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BoneSnapDeez
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Famicom Disk System - information and diskussion

by BoneSnapDeez Wed Dec 16, 2015 3:24 pm

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I think most people here know what the Famicom Disk System is, but rarely is it actually discussed in depth. So I'm making this thread to drop what little knowledge I have and to hopefully generate discussion. A couple of images here were yanked right from the Racketboy NES/Famicom article. I await my ban.

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The Famicom Disk System is a peripheral that attaches to the Famicom
Released in 1986, the FDS is attached to the Famicom by way of a RAM adapter that plugs directly into the cartridge slot. The FDS can be run on batteries as well as a traditional AC adapter; the battery option was included as Nintendo figured that a standard outlet would already be consumed by the Famicom and television set.
The games themselves are housed on proprietary 2.8" floppies. Most games utilize both sides of a single disk (sides A and B) and must be flipped occasionally during gameplay, while some other titles are only one-sided or, alternatively, are large enough to require two disks.
Unlike, say, the Sega and NEC CD-ROM games, FDS games superficially don't appear to be that much different (or "better") than traditional Famicom games. There is a more advanced sound chip in the FDS hardware that some develops took advantage of, but graphically most FDS games resemble their cartridge-based peers.
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There's also an all-in-one Famicom/FDS console
The Sharp Twin Famicom is essentially comprised of Famicom and Disk System hardware placed side-by-side in the same casing. A switch on the system swaps back and forth between Famicom and FDS, and a locking mechanism prevents Famicom cartridge games from being inserted while the FDS hardware is in use. If you're interested in FDS software and don't already own a standard Famicom console, buying a "Twin Fami" may be the ideal solution.
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Famicom Disk System games come equipped with a save feature
In fact, this is one major reason why the Disk System exists in the first place. By 1986 it was apparent that certain games were too long to be played in one sitting, and password systems were becoming cumbersome and annoying. The technology that allowed saving directly to carts was still in the developmental stage. Taking a cue from computer gaming, Nintendo chose to use magnetic media for the purposes of recording game progress. Every FDS game I've come across allows for a save of some kind, whether it actually saves the player's location in the game or just a high score. Data is saved to the disk itself, rather than a spare blank disk or to the system.
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Disks were (and are) cheap, which isn't always a good thing
Disks were inexpensive to mass-produce, and the savings were passed on to the consumer. Disk kiosks found in hobby shops around Japan also allowed players to purchase blank disks and write the games of their choice to them. Note that regular retail disks can also be overwritten.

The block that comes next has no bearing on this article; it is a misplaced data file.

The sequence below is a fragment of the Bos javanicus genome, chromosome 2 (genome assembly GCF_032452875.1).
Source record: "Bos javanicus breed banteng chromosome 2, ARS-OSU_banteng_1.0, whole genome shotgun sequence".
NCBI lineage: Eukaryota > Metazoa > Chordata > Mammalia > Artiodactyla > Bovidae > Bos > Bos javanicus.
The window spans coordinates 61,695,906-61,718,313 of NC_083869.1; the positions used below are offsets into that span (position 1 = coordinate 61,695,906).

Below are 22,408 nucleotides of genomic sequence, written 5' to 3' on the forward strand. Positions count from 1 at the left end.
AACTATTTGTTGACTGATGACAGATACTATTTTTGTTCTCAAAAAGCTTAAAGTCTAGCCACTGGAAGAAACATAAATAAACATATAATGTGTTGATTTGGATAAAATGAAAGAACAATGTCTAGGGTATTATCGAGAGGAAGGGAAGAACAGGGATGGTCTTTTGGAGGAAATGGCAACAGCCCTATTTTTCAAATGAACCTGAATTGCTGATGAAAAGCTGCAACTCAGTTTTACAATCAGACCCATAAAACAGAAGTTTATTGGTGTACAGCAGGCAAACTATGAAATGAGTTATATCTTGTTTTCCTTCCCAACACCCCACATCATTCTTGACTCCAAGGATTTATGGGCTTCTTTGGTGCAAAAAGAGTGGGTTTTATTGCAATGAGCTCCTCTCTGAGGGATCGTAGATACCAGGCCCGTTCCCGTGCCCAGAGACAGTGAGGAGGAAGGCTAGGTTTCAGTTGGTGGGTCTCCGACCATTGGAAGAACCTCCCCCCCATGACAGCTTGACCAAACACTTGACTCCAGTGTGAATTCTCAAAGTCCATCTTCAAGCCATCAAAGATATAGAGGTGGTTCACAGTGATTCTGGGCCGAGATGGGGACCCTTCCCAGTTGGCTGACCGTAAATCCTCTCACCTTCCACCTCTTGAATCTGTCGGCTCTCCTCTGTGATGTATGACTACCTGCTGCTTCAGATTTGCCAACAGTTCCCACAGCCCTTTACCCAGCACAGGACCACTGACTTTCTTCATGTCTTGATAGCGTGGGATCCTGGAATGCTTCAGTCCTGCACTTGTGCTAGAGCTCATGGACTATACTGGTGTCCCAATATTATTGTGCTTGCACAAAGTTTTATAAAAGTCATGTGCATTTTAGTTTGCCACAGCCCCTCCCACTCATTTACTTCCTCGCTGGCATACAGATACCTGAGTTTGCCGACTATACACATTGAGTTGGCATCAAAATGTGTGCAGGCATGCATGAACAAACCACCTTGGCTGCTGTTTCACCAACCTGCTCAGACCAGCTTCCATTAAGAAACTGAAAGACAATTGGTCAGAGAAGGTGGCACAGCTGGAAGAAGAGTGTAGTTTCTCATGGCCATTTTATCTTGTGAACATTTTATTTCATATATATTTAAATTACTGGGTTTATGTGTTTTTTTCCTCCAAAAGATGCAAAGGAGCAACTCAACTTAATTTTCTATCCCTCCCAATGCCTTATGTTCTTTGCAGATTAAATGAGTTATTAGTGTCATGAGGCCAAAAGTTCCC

This thriftiness by Nintendo helped bring about the downfall of the FDS. Piracy was an enormous problem. Disks themselves are prone to failure after repeated use, and the dive belts on the FDS system itself corrode over time.
When shopping for FDS hardware/software today, look for systems that have had belts replaced and assure that the games themselves are in working order (many eBay sellers post screenshots). Also, if this is a concern to you, pay attention the label on the floppy to see if it matches what is actually on the disk.
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Many games we know as "NES Classics" were originally released on the Famicom Disk System
Zelda I & II, Castlevania I & II, Metroid, Kid Icarus, and others all made their initial appearance on the FDS. In their transition to the North American NES some arrived with their save feature intact by way of a battery (Zelda), some had the save replaced with a password (Metroid), while others had the save feature scrapped entirely (Castlevania).
Super Mario Bros. 2 also originated on the Disk System, in more ways than one. The original SMB 2 was a diabolically hard nightmare that Nintendo dared not unleash upon the West. Instead a completely different disk game, Yume Kōjō: Doki Doki Panic, was retooled to become to the North American Super Mario Bros. 2. Eventually the first SMB 2 did make its way over here by way of the Super Mario All-Stars compilation (SNES), where it was renamed The Lost Levels.
Certain disk games in Japan also had cartridge re-releases (Zelda Famicom carts finally appeared in 1994!).
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The Famicom Disk System library is very diverse and of exemplary quality
There's a surprising amount of quality stuff to be found here. In addition the first-party Nintendo classics, Konami was a heavy supporter of the FDS with many of their best 8-bit titles (such as Ai Senshi Nicol, Almana no Kiseki, and Falsion) appearing as disk exclusives.
The same glut of genres represented on the Famicom can be found here as well - sports, shmup, platformer, puzzle, strategy... The RPG library is incredible, with a plethora of games that are either straight-up FDS exclusives or ports of earlier computer versions. And yes, since this is Japan the requisite amount of (unlicensed) "eroge" material is also available.
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The emulation and fan translation scene is thriving
Most NES emulators will run FDS games, though you'll need to find the FDS BIOS first. And yes, the disk images do need to be "flipped" even when playing via emulation.
Numerous games have received fan translations, including most of the notable RPGs.